Observations of galaxies and galaxy clusters in the local universe can
account for only $10\%$ of the baryon content inferred from measurements of the
cosmic microwave background and from nuclear reactions in the early Universe.
Locating the remaining $90\%$ of baryons has been one of the major challenges
in modern cosmology. Cosmological simulations predict that the 'missing
baryons' are spread throughout filamentary structures in the cosmic web,
forming a low density gas with temperatures of $10^5-10^7$ K. Previous attempts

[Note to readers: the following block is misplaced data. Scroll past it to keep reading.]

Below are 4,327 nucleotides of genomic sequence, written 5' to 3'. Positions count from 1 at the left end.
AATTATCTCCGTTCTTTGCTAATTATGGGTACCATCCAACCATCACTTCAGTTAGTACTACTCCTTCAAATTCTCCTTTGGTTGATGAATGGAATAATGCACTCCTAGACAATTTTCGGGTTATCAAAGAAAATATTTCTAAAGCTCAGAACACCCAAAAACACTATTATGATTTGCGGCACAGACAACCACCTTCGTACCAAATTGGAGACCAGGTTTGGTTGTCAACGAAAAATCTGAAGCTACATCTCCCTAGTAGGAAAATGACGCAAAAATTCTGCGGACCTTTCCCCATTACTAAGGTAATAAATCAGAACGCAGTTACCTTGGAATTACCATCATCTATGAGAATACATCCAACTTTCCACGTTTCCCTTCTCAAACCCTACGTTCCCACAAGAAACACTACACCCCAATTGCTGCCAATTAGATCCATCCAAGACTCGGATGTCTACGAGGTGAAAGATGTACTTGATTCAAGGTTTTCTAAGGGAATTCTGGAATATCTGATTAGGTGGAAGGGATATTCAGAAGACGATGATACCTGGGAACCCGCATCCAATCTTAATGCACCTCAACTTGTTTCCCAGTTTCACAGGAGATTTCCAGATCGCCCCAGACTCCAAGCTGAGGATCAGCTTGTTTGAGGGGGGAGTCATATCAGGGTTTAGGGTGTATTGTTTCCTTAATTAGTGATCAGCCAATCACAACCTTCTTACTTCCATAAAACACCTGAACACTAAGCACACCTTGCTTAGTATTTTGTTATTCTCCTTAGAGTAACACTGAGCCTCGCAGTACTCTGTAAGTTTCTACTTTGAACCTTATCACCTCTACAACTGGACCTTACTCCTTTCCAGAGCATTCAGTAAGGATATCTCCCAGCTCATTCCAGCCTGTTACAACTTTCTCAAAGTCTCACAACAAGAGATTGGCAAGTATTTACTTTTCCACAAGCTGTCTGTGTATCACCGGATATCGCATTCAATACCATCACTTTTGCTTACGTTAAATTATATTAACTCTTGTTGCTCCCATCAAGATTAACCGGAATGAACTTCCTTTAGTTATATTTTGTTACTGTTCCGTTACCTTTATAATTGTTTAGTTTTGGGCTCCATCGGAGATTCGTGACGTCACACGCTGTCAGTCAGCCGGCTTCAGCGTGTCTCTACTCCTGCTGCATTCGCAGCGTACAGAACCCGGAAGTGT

to observe this warm-hot filamentary gas via X-ray emission or absorption in
quasar spectra have proven difficult due to its diffuse and low-temperature
nature. Here we report a $5.1 \sigma$ detection of warm-hot baryons in stacked
filaments through the thermal Sunyaev-Zel'dovich (SZ) effect, which arises from
the distortion in the cosmic microwave background spectrum due to ionised gas.
The estimated gas density in these 15 Megaparsec-long filaments is
approximately 6 times the mean universal baryon density, and overall this can
account for $\sim 30\%$ of the total baryon content of the Universe. This
result establishes the presence of ionised gas in large-scale filaments, and
suggests that the missing baryons problem may be resolved via observations of
the cosmic web.